, 2002) Macomber et al (2007) demonstrated that intracellular C

, 2002). Macomber et al. (2007) demonstrated that intracellular Cu failed to catalyse the formation of oxidative DNA damage. Indeed, excessive intracellular Cu suppressed iron-mediated oxidative killing (Macomber et al., 2007). More recently, experimental data suggest that the iron–sulphur clusters of dehydratase enzymes are the primary intracellular targets of Cu toxicity in E. coli (Macomber Fluorouracil & Imlay, 2009). The mechanisms for Cu toxicity in Xanthomonas spp. are not yet fully elucidated, even though Cu-based biocides containing copper hydroxide (Cu(OH)2), copper sulphate (CuSO4), and copper oxychloride are widely used in agricultural settings to limit the spread

of phytopathogenic fungi and bacteria (Hopkins, 2004). Cu-based bactericides are effective

control measures for plant diseases caused by X. campestris (McGuire, 1988). Here, we show experimentally that the presence of Cu synergistically increased the killing effects of H2O2 and organic hydroperoxide. Xanthomonas campestris pv. campestris (Xcc) was grown aerobically in Silva-Buddenhagen (SB) medium (0.5% sucrose, 0.5% yeast extract, 0.5% peptone, and 0.1% glutamic acid, pH 7.0) (Chauvatcharin et al., 2005) at 28 °C. Overnight cultures were inoculated into a fresh SB medium to yield an OD600 nm of 0.1. Exponential-phase cells (OD600 nm of 0.5 after 4 h) were used in all the experiments. General molecular techniques for bacterial genomic and JQ1 chemical structure plasmid DNA preparations, PCR, restriction endonuclease digestion, DNA ligation, transformation of E. coli, gel electrophoresis, and Southern blotting analysis were performed using standard protocols (Sambrook & Russell, 2001). The transformation of Xcc was performed using electroporation. Competent cells were prepared from an exponential-phase culture in SB medium. Cells were harvested, washed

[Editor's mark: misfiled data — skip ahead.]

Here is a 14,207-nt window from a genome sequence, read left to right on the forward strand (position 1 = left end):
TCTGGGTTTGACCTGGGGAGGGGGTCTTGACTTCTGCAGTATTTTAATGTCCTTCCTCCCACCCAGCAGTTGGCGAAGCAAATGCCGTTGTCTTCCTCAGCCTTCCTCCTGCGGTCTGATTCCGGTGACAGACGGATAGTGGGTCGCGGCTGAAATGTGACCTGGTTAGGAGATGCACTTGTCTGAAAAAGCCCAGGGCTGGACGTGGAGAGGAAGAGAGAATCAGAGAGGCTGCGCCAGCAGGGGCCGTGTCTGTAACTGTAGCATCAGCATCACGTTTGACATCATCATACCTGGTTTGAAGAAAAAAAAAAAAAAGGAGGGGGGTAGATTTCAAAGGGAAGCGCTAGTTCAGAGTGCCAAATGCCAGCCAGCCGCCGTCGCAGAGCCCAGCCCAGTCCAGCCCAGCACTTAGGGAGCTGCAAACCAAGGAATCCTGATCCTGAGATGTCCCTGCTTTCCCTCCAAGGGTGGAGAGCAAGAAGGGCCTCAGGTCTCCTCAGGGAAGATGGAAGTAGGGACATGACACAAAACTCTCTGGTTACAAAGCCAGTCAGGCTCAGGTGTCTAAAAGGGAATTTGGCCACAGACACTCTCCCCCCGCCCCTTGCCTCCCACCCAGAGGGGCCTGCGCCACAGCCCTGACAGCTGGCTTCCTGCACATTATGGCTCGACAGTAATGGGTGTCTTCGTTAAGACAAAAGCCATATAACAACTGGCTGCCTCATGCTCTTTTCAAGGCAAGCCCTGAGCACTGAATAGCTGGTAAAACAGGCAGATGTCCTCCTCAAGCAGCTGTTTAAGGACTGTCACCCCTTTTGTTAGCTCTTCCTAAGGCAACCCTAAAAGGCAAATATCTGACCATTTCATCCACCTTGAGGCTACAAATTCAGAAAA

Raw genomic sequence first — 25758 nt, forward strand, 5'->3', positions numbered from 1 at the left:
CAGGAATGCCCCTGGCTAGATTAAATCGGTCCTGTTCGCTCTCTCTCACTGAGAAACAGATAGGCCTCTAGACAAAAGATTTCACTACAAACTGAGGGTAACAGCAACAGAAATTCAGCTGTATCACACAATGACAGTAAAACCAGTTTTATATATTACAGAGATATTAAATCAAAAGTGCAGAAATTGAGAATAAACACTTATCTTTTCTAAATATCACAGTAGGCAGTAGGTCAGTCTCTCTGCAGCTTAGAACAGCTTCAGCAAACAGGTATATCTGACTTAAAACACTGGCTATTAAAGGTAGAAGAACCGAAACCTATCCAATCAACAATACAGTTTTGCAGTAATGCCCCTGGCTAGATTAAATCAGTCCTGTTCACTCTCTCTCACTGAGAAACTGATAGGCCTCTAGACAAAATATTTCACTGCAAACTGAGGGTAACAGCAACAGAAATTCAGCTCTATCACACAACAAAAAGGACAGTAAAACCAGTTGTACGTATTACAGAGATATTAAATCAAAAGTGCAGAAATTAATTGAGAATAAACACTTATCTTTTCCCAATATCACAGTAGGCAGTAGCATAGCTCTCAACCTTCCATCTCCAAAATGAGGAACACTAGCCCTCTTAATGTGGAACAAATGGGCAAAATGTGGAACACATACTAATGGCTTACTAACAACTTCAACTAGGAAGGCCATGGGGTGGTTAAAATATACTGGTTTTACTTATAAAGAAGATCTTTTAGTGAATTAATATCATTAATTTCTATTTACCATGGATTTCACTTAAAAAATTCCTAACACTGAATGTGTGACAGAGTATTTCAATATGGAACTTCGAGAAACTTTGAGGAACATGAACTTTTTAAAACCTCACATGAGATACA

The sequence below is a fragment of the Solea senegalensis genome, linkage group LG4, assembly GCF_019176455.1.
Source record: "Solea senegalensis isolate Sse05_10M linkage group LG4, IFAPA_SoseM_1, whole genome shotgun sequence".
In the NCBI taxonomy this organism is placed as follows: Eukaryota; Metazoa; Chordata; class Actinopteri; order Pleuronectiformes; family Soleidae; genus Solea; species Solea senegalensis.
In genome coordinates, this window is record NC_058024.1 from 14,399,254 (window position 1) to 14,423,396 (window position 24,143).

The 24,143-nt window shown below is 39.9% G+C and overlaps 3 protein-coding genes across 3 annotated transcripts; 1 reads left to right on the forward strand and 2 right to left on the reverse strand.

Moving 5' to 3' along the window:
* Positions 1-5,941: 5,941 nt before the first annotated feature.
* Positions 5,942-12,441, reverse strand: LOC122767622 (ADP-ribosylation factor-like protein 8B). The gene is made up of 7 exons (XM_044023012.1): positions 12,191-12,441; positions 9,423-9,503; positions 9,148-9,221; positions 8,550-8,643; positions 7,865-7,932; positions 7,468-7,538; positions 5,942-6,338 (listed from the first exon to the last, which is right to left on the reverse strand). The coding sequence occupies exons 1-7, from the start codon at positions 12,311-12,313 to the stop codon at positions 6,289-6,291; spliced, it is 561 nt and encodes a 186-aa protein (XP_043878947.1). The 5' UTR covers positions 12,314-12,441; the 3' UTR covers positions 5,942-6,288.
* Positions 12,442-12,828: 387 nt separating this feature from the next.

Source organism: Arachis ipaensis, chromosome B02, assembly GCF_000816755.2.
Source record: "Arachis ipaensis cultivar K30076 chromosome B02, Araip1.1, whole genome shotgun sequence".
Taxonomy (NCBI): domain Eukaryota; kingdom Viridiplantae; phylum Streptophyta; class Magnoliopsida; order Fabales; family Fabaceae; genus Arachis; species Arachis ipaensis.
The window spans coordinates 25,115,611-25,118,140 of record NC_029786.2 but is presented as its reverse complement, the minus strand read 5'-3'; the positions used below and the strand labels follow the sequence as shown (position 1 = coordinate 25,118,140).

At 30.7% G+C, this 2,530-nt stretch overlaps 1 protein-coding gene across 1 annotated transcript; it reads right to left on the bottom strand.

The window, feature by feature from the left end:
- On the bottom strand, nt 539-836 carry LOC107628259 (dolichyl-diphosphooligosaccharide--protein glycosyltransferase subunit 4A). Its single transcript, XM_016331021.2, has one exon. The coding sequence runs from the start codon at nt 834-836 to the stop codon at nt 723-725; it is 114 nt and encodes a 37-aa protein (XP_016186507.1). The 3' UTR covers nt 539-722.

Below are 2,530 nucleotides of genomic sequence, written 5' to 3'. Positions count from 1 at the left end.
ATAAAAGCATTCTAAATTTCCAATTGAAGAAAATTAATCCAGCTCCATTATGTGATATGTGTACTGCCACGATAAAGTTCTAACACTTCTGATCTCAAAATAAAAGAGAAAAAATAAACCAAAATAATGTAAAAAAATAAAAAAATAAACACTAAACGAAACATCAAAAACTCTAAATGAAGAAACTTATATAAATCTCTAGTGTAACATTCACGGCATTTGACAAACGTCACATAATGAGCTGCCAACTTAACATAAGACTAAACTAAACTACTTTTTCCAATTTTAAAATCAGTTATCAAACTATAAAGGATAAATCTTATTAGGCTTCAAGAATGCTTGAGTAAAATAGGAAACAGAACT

once with 10% (v/v) glycerol, and resuspended Thiamet G in this same solution. Electroporation was conducted in a 0.2-cm electrode gap cuvette with a Gene Pulser electroporator (Bio-Rad) using the following settings: 2.5 kV, 200 Ω, and 25 μF. DNA sequencing was performed using an automated sequencer (ABI 310, Applied Biosystems). Oxidant killing experiments were performed as described previously (Banjerdkij et al., 2005). Bacterial cultures were grown to the exponential phase before aliquots of cells were removed and treated for 30 min with lethal concentrations of H2O2 (50 mM) or t-butyl hydroperoxide (tBOOH) (50 mM) that would reduce bacterial survival by 10- to 100-fold. Treatments with oxidant plus Cu included the addition of CuSO4, at a final concentration of 100 μM, to the killing mixture. In antioxidant protection tests, ROS scavengers, i.e., 0.4 M dimethyl sulphoxide (DMSO), 1.0 M glycerol, or 1 mM α-tocopherol, were added to bacterial cultures 10 min before the addition of oxidants (Mongkolsuk et al., 1998; Vattanaviboon & Mongkolsuk, 1998).

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